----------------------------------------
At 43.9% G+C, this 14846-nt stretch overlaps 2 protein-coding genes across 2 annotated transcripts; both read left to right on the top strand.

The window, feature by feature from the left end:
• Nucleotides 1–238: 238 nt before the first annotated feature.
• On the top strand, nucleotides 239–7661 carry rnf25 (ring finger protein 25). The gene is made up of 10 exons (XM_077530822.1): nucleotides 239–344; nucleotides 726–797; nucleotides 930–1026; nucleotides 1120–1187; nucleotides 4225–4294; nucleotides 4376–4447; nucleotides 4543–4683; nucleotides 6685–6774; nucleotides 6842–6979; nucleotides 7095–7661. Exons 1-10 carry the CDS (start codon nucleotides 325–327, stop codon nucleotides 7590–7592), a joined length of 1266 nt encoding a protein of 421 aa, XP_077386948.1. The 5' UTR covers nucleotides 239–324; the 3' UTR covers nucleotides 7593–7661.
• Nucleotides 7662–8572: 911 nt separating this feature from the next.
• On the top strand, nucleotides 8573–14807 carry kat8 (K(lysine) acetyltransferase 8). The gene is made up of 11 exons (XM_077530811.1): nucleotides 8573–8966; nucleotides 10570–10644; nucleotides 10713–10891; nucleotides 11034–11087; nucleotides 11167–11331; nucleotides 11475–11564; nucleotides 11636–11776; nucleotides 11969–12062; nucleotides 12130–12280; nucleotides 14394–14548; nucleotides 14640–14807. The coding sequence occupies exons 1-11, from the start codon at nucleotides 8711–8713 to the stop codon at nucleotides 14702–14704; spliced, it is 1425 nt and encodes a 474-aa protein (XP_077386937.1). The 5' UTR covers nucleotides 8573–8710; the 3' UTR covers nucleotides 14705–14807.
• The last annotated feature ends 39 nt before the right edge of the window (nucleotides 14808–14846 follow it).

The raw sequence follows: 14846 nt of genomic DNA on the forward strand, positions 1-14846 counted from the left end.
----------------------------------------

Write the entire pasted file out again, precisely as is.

At 43.9% G+C, this 14846-nt stretch overlaps 2 protein-coding genes across 2 annotated transcripts; both read left to right on the top strand.

The window, feature by feature from the left end:
• Nucleotides 1–238: 238 nt before the first annotated feature.
• On the top strand, nucleotides 239–7661 carry rnf25 (ring finger protein 25). The gene is made up of 10 exons (XM_077530822.1): nucleotides 239–344; nucleotides 726–797; nucleotides 930–1026; nucleotides 1120–1187; nucleotides 4225–4294; nucleotides 4376–4447; nucleotides 4543–4683; nucleotides 6685–6774; nucleotides 6842–6979; nucleotides 7095–7661. Exons 1-10 carry the CDS (start codon nucleotides 325–327, stop codon nucleotides 7590–7592), a joined length of 1266 nt encoding a protein of 421 aa, XP_077386948.1. The 5' UTR covers nucleotides 239–324; the 3' UTR covers nucleotides 7593–7661.
• Nucleotides 7662–8572: 911 nt separating this feature from the next.
• On the top strand, nucleotides 8573–14807 carry kat8 (K(lysine) acetyltransferase 8). The gene is made up of 11 exons (XM_077530811.1): nucleotides 8573–8966; nucleotides 10570–10644; nucleotides 10713–10891; nucleotides 11034–11087; nucleotides 11167–11331; nucleotides 11475–11564; nucleotides 11636–11776; nucleotides 11969–12062; nucleotides 12130–12280; nucleotides 14394–14548; nucleotides 14640–14807. The coding sequence occupies exons 1-11, from the start codon at nucleotides 8711–8713 to the stop codon at nucleotides 14702–14704; spliced, it is 1425 nt and encodes a 474-aa protein (XP_077386937.1). The 5' UTR covers nucleotides 8573–8710; the 3' UTR covers nucleotides 14705–14807.
• The last annotated feature ends 39 nt before the right edge of the window (nucleotides 14808–14846 follow it).

The raw sequence follows: 14846 nt of genomic DNA on the forward strand, positions 1-14846 counted from the left end.